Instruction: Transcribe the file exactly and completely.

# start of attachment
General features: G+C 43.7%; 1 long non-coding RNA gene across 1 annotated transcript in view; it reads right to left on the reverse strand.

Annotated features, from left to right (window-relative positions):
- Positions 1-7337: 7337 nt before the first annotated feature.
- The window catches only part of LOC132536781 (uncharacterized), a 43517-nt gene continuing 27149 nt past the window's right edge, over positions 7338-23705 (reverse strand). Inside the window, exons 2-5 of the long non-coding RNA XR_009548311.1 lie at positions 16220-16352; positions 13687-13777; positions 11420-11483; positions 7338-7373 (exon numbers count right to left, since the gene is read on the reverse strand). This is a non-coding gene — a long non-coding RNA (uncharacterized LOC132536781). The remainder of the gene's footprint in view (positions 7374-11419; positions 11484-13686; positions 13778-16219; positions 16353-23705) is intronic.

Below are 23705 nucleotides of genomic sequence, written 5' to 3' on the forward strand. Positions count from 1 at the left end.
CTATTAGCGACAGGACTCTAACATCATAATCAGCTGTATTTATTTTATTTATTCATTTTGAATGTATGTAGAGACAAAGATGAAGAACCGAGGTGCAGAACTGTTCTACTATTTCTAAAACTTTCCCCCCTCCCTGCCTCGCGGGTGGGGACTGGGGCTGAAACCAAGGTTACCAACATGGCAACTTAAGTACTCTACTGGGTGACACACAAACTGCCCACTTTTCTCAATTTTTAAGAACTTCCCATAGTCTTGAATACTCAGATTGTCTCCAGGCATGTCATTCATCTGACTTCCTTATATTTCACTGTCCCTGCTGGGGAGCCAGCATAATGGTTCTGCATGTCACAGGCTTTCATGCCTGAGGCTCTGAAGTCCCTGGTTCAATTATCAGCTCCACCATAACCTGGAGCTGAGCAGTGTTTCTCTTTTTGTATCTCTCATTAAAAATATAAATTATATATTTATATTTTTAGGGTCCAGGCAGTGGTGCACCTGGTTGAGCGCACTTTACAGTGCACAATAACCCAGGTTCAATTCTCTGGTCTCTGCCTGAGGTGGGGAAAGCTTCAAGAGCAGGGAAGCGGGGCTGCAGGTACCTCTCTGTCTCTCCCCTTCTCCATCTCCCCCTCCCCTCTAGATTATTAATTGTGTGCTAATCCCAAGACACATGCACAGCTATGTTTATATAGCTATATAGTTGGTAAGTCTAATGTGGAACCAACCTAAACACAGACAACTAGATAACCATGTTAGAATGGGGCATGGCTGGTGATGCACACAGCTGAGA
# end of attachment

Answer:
General features: G+C 43.7%; 1 long non-coding RNA gene across 1 annotated transcript in view; it reads right to left on the reverse strand.

Annotated features, from left to right (window-relative positions):
- Positions 1-7337: 7337 nt before the first annotated feature.
- The window catches only part of LOC132536781 (uncharacterized), a 43517-nt gene continuing 27149 nt past the window's right edge, over positions 7338-23705 (reverse strand). Inside the window, exons 2-5 of the long non-coding RNA XR_009548311.1 lie at positions 16220-16352; positions 13687-13777; positions 11420-11483; positions 7338-7373 (exon numbers count right to left, since the gene is read on the reverse strand). This is a non-coding gene — a long non-coding RNA (uncharacterized LOC132536781). The remainder of the gene's footprint in view (positions 7374-11419; positions 11484-13686; positions 13778-16219; positions 16353-23705) is intronic.

Below are 23705 nucleotides of genomic sequence, written 5' to 3' on the forward strand. Positions count from 1 at the left end.
CTATTAGCGACAGGACTCTAACATCATAATCAGCTGTATTTATTTTATTTATTCATTTTGAATGTATGTAGAGACAAAGATGAAGAACCGAGGTGCAGAACTGTTCTACTATTTCTAAAACTTTCCCCCCTCCCTGCCTCGCGGGTGGGGACTGGGGCTGAAACCAAGGTTACCAACATGGCAACTTAAGTACTCTACTGGGTGACACACAAACTGCCCACTTTTCTCAATTTTTAAGAACTTCCCATAGTCTTGAATACTCAGATTGTCTCCAGGCATGTCATTCATCTGACTTCCTTATATTTCACTGTCCCTGCTGGGGAGCCAGCATAATGGTTCTGCATGTCACAGGCTTTCATGCCTGAGGCTCTGAAGTCCCTGGTTCAATTATCAGCTCCACCATAACCTGGAGCTGAGCAGTGTTTCTCTTTTTGTATCTCTCATTAAAAATATAAATTATATATTTATATTTTTAGGGTCCAGGCAGTGGTGCACCTGGTTGAGCGCACTTTACAGTGCACAATAACCCAGGTTCAATTCTCTGGTCTCTGCCTGAGGTGGGGAAAGCTTCAAGAGCAGGGAAGCGGGGCTGCAGGTACCTCTCTGTCTCTCCCCTTCTCCATCTCCCCCTCCCCTCTAGATTATTAATTGTGTGCTAATCCCAAGACACATGCACAGCTATGTTTATATAGCTATATAGTTGGTAAGTCTAATGTGGAACCAACCTAAACACAGACAACTAGATAACCATGTTAGAATGGGGCATGGCTGGTGATGCACACAGCTGAGA